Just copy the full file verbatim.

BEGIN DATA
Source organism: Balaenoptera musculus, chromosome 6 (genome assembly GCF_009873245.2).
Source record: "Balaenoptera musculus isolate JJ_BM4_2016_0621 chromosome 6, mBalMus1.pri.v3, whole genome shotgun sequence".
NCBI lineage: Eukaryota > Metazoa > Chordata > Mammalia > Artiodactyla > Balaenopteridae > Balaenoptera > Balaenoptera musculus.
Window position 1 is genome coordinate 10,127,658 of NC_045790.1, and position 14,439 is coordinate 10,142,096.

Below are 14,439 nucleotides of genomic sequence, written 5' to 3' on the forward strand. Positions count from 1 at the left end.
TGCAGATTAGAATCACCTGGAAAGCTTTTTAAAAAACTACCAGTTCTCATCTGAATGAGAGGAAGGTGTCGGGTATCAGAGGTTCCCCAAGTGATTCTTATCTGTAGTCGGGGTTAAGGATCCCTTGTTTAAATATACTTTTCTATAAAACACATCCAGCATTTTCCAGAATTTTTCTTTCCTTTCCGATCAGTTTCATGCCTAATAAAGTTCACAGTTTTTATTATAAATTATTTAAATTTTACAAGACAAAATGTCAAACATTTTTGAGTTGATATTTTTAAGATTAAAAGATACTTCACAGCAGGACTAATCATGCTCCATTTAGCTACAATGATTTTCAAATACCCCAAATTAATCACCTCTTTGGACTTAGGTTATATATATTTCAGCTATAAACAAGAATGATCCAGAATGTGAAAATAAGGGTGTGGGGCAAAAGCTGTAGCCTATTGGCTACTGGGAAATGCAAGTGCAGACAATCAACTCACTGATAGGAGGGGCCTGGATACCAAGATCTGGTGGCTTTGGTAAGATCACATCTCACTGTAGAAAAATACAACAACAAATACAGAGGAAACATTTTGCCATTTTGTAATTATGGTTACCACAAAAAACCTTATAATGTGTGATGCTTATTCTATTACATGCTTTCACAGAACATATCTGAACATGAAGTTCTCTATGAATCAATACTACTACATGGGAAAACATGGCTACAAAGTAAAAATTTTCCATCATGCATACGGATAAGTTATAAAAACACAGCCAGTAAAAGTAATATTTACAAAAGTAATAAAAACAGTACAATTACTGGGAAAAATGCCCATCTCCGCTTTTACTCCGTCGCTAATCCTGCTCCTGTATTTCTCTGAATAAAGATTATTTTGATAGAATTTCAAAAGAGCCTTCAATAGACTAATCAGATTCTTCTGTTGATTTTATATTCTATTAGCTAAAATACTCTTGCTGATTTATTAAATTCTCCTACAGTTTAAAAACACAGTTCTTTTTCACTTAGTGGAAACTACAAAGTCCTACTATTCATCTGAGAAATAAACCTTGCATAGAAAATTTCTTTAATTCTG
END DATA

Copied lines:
Source organism: Balaenoptera musculus, chromosome 6 (genome assembly GCF_009873245.2).
Source record: "Balaenoptera musculus isolate JJ_BM4_2016_0621 chromosome 6, mBalMus1.pri.v3, whole genome shotgun sequence".
NCBI lineage: Eukaryota > Metazoa > Chordata > Mammalia > Artiodactyla > Balaenopteridae > Balaenoptera > Balaenoptera musculus.
Window position 1 is genome coordinate 10,127,658 of NC_045790.1, and position 14,439 is coordinate 10,142,096.

Below are 14,439 nucleotides of genomic sequence, written 5' to 3' on the forward strand. Positions count from 1 at the left end.
TGCAGATTAGAATCACCTGGAAAGCTTTTTAAAAAACTACCAGTTCTCATCTGAATGAGAGGAAGGTGTCGGGTATCAGAGGTTCCCCAAGTGATTCTTATCTGTAGTCGGGGTTAAGGATCCCTTGTTTAAATATACTTTTCTATAAAACACATCCAGCATTTTCCAGAATTTTTCTTTCCTTTCCGATCAGTTTCATGCCTAATAAAGTTCACAGTTTTTATTATAAATTATTTAAATTTTACAAGACAAAATGTCAAACATTTTTGAGTTGATATTTTTAAGATTAAAAGATACTTCACAGCAGGACTAATCATGCTCCATTTAGCTACAATGATTTTCAAATACCCCAAATTAATCACCTCTTTGGACTTAGGTTATATATATTTCAGCTATAAACAAGAATGATCCAGAATGTGAAAATAAGGGTGTGGGGCAAAAGCTGTAGCCTATTGGCTACTGGGAAATGCAAGTGCAGACAATCAACTCACTGATAGGAGGGGCCTGGATACCAAGATCTGGTGGCTTTGGTAAGATCACATCTCACTGTAGAAAAATACAACAACAAATACAGAGGAAACATTTTGCCATTTTGTAATTATGGTTACCACAAAAAACCTTATAATGTGTGATGCTTATTCTATTACATGCTTTCACAGAACATATCTGAACATGAAGTTCTCTATGAATCAATACTACTACATGGGAAAACATGGCTACAAAGTAAAAATTTTCCATCATGCATACGGATAAGTTATAAAAACACAGCCAGTAAAAGTAATATTTACAAAAGTAATAAAAACAGTACAATTACTGGGAAAAATGCCCATCTCCGCTTTTACTCCGTCGCTAATCCTGCTCCTGTATTTCTCTGAATAAAGATTATTTTGATAGAATTTCAAAAGAGCCTTCAATAGACTAATCAGATTCTTCTGTTGATTTTATATTCTATTAGCTAAAATACTCTTGCTGATTTATTAAATTCTCCTACAGTTTAAAAACACAGTTCTTTTTCACTTAGTGGAAACTACAAAGTCCTACTATTCATCTGAGAAATAAACCTTGCATAGAAAATTTCTTTAATTCTG